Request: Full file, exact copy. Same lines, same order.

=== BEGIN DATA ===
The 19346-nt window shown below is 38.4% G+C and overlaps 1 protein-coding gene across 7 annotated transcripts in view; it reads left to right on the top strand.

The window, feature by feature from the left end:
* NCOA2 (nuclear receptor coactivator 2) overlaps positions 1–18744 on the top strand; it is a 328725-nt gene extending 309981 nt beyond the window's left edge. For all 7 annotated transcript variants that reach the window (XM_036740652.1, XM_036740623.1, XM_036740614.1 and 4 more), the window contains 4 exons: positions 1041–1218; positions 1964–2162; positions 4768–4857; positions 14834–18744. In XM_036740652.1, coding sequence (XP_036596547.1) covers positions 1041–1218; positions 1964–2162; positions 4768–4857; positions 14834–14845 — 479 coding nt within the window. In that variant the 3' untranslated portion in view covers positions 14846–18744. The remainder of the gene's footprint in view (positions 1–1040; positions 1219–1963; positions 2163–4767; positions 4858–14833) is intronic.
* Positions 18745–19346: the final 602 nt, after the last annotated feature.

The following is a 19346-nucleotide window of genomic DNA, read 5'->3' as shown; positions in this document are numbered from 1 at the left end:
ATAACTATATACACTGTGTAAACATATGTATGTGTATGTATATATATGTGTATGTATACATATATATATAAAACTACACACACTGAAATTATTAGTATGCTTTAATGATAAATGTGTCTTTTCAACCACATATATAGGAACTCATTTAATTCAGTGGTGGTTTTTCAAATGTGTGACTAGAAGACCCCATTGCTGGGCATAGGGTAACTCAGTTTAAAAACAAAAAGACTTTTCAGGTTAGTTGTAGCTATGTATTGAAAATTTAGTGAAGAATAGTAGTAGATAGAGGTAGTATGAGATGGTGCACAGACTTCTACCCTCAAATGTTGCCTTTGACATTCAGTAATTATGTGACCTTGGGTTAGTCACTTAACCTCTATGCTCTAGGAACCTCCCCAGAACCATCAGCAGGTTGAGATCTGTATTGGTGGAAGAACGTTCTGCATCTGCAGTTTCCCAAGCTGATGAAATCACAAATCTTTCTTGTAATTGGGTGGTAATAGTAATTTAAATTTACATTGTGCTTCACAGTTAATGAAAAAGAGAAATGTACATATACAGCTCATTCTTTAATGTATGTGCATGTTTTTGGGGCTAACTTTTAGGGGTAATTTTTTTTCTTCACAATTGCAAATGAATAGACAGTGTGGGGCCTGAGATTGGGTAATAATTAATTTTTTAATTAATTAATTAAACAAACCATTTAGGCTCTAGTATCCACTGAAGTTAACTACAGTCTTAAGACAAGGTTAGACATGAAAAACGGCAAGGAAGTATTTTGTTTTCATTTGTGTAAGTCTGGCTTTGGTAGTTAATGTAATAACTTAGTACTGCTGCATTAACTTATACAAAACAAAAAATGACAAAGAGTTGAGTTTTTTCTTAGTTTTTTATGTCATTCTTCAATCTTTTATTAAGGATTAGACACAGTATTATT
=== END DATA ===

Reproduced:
The 19346-nt window shown below is 38.4% G+C and overlaps 1 protein-coding gene across 7 annotated transcripts in view; it reads left to right on the top strand.

The window, feature by feature from the left end:
* NCOA2 (nuclear receptor coactivator 2) overlaps positions 1–18744 on the top strand; it is a 328725-nt gene extending 309981 nt beyond the window's left edge. For all 7 annotated transcript variants that reach the window (XM_036740652.1, XM_036740623.1, XM_036740614.1 and 4 more), the window contains 4 exons: positions 1041–1218; positions 1964–2162; positions 4768–4857; positions 14834–18744. In XM_036740652.1, coding sequence (XP_036596547.1) covers positions 1041–1218; positions 1964–2162; positions 4768–4857; positions 14834–14845 — 479 coding nt within the window. In that variant the 3' untranslated portion in view covers positions 14846–18744. The remainder of the gene's footprint in view (positions 1–1040; positions 1219–1963; positions 2163–4767; positions 4858–14833) is intronic.
* Positions 18745–19346: the final 602 nt, after the last annotated feature.

The following is a 19346-nucleotide window of genomic DNA, read 5'->3' as shown; positions in this document are numbered from 1 at the left end:
ATAACTATATACACTGTGTAAACATATGTATGTGTATGTATATATATGTGTATGTATACATATATATATAAAACTACACACACTGAAATTATTAGTATGCTTTAATGATAAATGTGTCTTTTCAACCACATATATAGGAACTCATTTAATTCAGTGGTGGTTTTTCAAATGTGTGACTAGAAGACCCCATTGCTGGGCATAGGGTAACTCAGTTTAAAAACAAAAAGACTTTTCAGGTTAGTTGTAGCTATGTATTGAAAATTTAGTGAAGAATAGTAGTAGATAGAGGTAGTATGAGATGGTGCACAGACTTCTACCCTCAAATGTTGCCTTTGACATTCAGTAATTATGTGACCTTGGGTTAGTCACTTAACCTCTATGCTCTAGGAACCTCCCCAGAACCATCAGCAGGTTGAGATCTGTATTGGTGGAAGAACGTTCTGCATCTGCAGTTTCCCAAGCTGATGAAATCACAAATCTTTCTTGTAATTGGGTGGTAATAGTAATTTAAATTTACATTGTGCTTCACAGTTAATGAAAAAGAGAAATGTACATATACAGCTCATTCTTTAATGTATGTGCATGTTTTTGGGGCTAACTTTTAGGGGTAATTTTTTTTCTTCACAATTGCAAATGAATAGACAGTGTGGGGCCTGAGATTGGGTAATAATTAATTTTTTAATTAATTAATTAAACAAACCATTTAGGCTCTAGTATCCACTGAAGTTAACTACAGTCTTAAGACAAGGTTAGACATGAAAAACGGCAAGGAAGTATTTTGTTTTCATTTGTGTAAGTCTGGCTTTGGTAGTTAATGTAATAACTTAGTACTGCTGCATTAACTTATACAAAACAAAAAATGACAAAGAGTTGAGTTTTTTCTTAGTTTTTTATGTCATTCTTCAATCTTTTATTAAGGATTAGACACAGTATTATT